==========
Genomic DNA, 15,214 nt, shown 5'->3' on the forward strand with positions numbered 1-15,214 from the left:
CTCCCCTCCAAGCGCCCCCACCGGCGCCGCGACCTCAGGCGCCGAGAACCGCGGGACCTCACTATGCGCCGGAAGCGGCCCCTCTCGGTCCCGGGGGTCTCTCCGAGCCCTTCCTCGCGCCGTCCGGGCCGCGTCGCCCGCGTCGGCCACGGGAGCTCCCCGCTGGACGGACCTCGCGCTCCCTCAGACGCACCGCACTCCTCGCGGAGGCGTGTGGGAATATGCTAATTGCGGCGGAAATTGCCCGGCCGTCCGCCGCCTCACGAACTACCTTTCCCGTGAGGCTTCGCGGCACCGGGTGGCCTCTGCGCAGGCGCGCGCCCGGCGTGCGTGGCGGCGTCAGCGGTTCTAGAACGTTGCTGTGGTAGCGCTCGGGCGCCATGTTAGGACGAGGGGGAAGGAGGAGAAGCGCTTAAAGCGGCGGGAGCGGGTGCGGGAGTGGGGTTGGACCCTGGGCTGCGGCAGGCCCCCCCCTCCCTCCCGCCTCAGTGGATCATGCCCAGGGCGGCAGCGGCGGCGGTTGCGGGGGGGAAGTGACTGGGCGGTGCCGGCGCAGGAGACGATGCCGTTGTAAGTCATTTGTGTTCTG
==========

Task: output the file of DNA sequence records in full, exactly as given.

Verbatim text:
Genomic DNA, 15,214 nt, shown 5'->3' on the forward strand with positions numbered 1-15,214 from the left:
CTCCCCTCCAAGCGCCCCCACCGGCGCCGCGACCTCAGGCGCCGAGAACCGCGGGACCTCACTATGCGCCGGAAGCGGCCCCTCTCGGTCCCGGGGGTCTCTCCGAGCCCTTCCTCGCGCCGTCCGGGCCGCGTCGCCCGCGTCGGCCACGGGAGCTCCCCGCTGGACGGACCTCGCGCTCCCTCAGACGCACCGCACTCCTCGCGGAGGCGTGTGGGAATATGCTAATTGCGGCGGAAATTGCCCGGCCGTCCGCCGCCTCACGAACTACCTTTCCCGTGAGGCTTCGCGGCACCGGGTGGCCTCTGCGCAGGCGCGCGCCCGGCGTGCGTGGCGGCGTCAGCGGTTCTAGAACGTTGCTGTGGTAGCGCTCGGGCGCCATGTTAGGACGAGGGGGAAGGAGGAGAAGCGCTTAAAGCGGCGGGAGCGGGTGCGGGAGTGGGGTTGGACCCTGGGCTGCGGCAGGCCCCCCCCTCCCTCCCGCCTCAGTGGATCATGCCCAGGGCGGCAGCGGCGGCGGTTGCGGGGGGGAAGTGACTGGGCGGTGCCGGCGCAGGAGACGATGCCGTTGTAAGTCATTTGTGTTCTG